The mean PASI score in group A was 6.58±5.44 with a range between 1.5 and 27 with further subdivision of its severity [20] in which a PASI score less than 7 was considered as mild disease, between 7 and 12 as moderate disease, and greater than 12 as severe disease. The PASI score was mild in 72% of cases, moderate in 16% of cases, and severe in 12% of cases.

Evaluation of high-mobility group box-1 serum level

The mean HMGB1 serum level among psoriasis patients was 12.23±12.96 ng/ml and among control subjects was 6.47±2.89 ng/ml. A statistically significant higher level was observed in the psoriatic group than in the control group (P=0.037) ([Table 2]). There was no statistically significant difference between male and female patients (P=0.506), and this serum level of HMGB1 was not correlated with different ages of the patients (rs=0.088, P=0.543).
Table 2 Comparison between the two studied groups according to serum high-mobility group box-1 level

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As regards the disease duration, no statistically significant difference between different disease durations in the level of HMGB1 (P=0.289) was detected.

On assessing the disease severity, there was a statistically significant difference between the serum levels of HMGB1 among the three groups (P≤0.001), between the first group (PASI<7) and the third group (PASI>12) (P=<0.001) and between the second group (PASI=7–12) and the third group (PASI>12) (P=0.003), whereas there was no statistically significant difference between the serum levels of HMGB1 between the first group (PASI<7) and the second group (PASI=7–12) (P=0.703) ([Table 3]).
Table 3 Relation between psoriasis area and severity index and high-mobility group box-1 level in patients group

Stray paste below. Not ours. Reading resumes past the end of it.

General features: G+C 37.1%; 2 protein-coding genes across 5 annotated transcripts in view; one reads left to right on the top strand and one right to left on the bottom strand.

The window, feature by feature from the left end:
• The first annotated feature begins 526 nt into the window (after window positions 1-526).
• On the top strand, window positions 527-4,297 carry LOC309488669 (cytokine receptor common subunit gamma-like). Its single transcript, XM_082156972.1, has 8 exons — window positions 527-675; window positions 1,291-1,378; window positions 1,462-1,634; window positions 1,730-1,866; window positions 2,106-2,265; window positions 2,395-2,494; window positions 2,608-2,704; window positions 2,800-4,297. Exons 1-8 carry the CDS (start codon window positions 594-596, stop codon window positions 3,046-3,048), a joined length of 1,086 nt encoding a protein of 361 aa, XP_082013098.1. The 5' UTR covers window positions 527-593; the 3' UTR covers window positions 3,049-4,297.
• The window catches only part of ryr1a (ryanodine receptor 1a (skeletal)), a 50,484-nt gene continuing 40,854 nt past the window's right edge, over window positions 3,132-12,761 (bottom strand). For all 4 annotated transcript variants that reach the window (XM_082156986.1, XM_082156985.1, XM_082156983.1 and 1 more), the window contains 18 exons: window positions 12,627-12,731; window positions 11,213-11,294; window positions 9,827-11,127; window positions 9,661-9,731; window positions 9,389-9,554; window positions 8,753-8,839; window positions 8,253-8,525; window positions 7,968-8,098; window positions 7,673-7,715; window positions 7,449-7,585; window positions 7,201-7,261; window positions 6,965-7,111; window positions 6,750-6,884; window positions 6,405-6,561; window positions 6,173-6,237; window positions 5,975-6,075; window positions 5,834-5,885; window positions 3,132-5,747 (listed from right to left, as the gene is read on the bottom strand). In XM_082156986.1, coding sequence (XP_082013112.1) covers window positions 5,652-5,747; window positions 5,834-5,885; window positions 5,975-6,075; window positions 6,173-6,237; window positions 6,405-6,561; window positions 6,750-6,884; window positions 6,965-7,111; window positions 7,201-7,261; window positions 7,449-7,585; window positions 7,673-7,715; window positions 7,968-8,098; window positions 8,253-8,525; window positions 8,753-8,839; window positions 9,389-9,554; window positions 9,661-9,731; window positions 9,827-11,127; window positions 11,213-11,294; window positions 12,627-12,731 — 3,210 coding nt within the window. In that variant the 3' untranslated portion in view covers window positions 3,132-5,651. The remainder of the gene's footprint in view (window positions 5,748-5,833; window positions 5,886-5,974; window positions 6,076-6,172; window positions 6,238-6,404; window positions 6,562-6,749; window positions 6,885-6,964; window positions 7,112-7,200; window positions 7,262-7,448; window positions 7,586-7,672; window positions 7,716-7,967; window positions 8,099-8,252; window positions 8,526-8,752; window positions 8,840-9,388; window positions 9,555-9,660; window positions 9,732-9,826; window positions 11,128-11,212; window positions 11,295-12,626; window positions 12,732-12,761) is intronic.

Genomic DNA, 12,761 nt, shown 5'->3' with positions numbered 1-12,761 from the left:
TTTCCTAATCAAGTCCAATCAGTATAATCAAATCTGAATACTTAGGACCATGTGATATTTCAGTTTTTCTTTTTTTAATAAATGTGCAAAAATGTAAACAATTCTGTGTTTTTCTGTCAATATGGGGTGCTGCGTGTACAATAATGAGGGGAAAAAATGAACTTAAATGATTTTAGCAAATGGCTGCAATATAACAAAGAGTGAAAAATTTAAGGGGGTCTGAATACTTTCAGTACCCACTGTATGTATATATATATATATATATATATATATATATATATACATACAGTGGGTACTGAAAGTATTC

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In addition, a statistically significant positive correlation was observed between PASI score and serum level of HMGB1 (rs=0.368, P=0.009).

On assessing the metabolic syndrome, it was found that there was a higher percentage of metabolic syndrome in cases (30%) in relation to the control group (15%); yet, it does not reach the level of significance.

The HMGB1 level was significantly higher in psoriatic patients with metabolic syndrome (22.91±19.38 ng/ml) when compared with that in psoriatic patients without metabolic syndrome (7.65±3.92 ng/ml) (P=0.007) ([Table 4]).
Table 4 Comparison between psoriatic patients with and without metabolic syndrome as regards high-mobility group box-1 serum level

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In order to determine whether serum HMGB1 level has a prognostic potential for diagnosis of metabolic syndrome in psoriatic patients, ROC curve, sensitivity, and specificity were calculated. The area under the ROC curve was 0.743 (P=0.007) (95% confidence interval, 0.592–0.894). The cutoff value of serum HMGB1 level was 8.4 ng/ml with sensitivity of 80% and specificity of 51.43%.


  Discussion Top


Psoriasis is a hyperproliferative skin disease with abnormally differentiated keratinocytes and associated with upregulated cytokines and growth factors in the skin and in the circulation of the affected patients [21].

The molecular pathogenesis of psoriasis indicates an interaction between acquired and innate immunity. The principal drivers of psoriatic lesion development and persistence are T lymphocytes, some cytokines release, in addition to the endothelial cells, natural killer T cells, and neutrophils [22].

HMGB1 can be translocated from the nucleus to the cytoplasm and thereafter released into the extracellular compartment [23]. Two active and passive pathways are known to cause release of HMGB1 extracellularly. The active process occurs when cells are subjected to some inflammatory mediators like interferon-γ and TNF-α, whereas cellular necrosis leads to the passive process [23],[24].

Extracellular HMGB1 has been implicated in the pathogenesis of different inflammatory as well as autoimmune diseases. Elevated serum levels of HMGB1 in systemic lupus erythematosus patients were reported [25],[26]. Similar results were detected in rheumatoid arthritis [27] and ankylosing spondylitis [28]. Moreover, it was implicated in systemic sclerosis pathogenesis [29] and Sjogren’s syndrome [30].